Thursday, November 19, 2009

Follow up

Thanks for all the comments on my post earlier this week about the article written by Susan Klebold.

I do want to point out a few more thoughts that didn't make it into my original post. Mainly because I was so overwhelmed with that article and all the chaos it caused in my mind.

In reading that article, she did confirm my original fear that sometimes, parents can do everything right but that is not a guarantee for how your kiddos may turn out. While I know that she was not a perfect parent, hindsight is 20/20. I am guessing there are some things she would handle different and the "what if's" are probably the source of a lot of sleepless nights for her and her husband. Some of the blame may rest on her and her husband's shoulders, but mainly, it remains with the boys who committed that awful massacre. I do not believe in "not guilty by reason of insanity" but believe in "guilty by reason of insanity". Being mentally ill does not mean you did not commit a crime. It might help explain the reasons behind the crime and it might even be that one isn't in their "right" mind when the crime was committed, but the fact is, they did commit it.

I also realize that in many, many cases, one can look at the parent(s) and/or family structure and the environment in which a kid was raised and say, "Yes, that explains it." Often, blame and responsibility can be placed with the adults who raised a criminal. Those cases seem so much easier for me to accept. Knowing a kid was raised in an abusive, violent, drug and alcohol infested home with no boundaries, sadly, makes me feel a little more secure because I know my kids aren't raised that way. Though Susan Klebold's article proves that that sense of security is sometimes a false one and that is what I find so scary as a parent.

And I hope this is my last post about this, because honestly, I don't have enough Lexapro and Xanax in my arsenal of prescription drugs to prevent me from having a parental nervous breakdown if I keep on going on about this subject. Plus, I saw on the Today Show the popularity of huffing among elementary and middle school aged kids. I need to go worry about that for a while.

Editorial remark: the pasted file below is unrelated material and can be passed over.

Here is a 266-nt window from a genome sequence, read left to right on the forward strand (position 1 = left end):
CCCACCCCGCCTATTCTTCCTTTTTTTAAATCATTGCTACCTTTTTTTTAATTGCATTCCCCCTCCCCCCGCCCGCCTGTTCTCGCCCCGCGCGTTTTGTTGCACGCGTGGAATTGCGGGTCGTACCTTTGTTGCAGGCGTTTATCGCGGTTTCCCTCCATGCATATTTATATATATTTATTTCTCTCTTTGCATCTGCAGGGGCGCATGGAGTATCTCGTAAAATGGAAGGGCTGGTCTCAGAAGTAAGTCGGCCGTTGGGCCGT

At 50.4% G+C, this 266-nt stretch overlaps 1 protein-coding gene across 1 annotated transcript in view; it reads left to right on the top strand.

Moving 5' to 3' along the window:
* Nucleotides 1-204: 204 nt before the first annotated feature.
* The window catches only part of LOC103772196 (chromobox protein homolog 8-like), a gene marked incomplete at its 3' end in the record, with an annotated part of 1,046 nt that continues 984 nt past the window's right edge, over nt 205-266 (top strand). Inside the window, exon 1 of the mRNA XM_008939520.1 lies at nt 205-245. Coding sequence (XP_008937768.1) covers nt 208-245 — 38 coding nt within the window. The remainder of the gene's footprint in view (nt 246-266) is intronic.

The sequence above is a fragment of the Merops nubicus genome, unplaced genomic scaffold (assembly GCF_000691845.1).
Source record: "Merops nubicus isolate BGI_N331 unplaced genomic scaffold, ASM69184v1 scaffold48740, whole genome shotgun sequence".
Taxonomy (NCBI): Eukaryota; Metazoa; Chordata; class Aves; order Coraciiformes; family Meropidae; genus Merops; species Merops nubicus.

6 comments:

  1. I've been pondering than article very much lately. Or maybe fretting would be a better a word. One thought I've had is that I do believe children come into this world with a certain disposition or personality; look at any family; each child can be vastly different from another. I have a sister who does the most inexplicable things, not violent, but just so different from the rest of us.

    I've shared this article with others; I appreciate you posting about it. And your thoughts about the situation.

    ReplyDelete
  2. Mama-face, I totally meant to write about the situation you point out. We all know families that have multiple children who turn out great and then one child who is different (either in personality or in more serious ways, such as bad behavior/breaking rules and laws, etc.). I think we have also all seen families where the kids are all delinquents and one of the children turns out awesome!

    ReplyDelete
  3. I haven't read it, but I've intended to since you posted the link. I need to be in the right mind frame.

    But I do want to reiterate something you said, about the false sense of security. That seems so present in all the "but things are so good here, how could my baby do something like that?" cases I've worked with/read about.

    I think that we lie (that's a strong word, I mean that we pretend that everything is Leave it to Beaver so often that we end up believing it) to ourselves so much about how good things are that we just get so wrapped up in this weird perfect little life thing and stop paying attention to the negative stuff.

    It's horrifying

    ReplyDelete
  4. Ok, I teach elementary school and I don't know what huffing is....I guess I better google it!

    ReplyDelete
  5. I got carded for buying Sharpies. Honest to goodness.

    Crazy. It's all gone crazy.

    And that article. Heartbreaking on so many levels. As parents, we want the best - with a 7 and 3-year-old for me, personalities are just starting to bloom - I find great comfort when they express empathy, but know the job is never done, and that individual souls must take responsibility. Little to help the anxiety though.

    Thank you again for this link. E

    ReplyDelete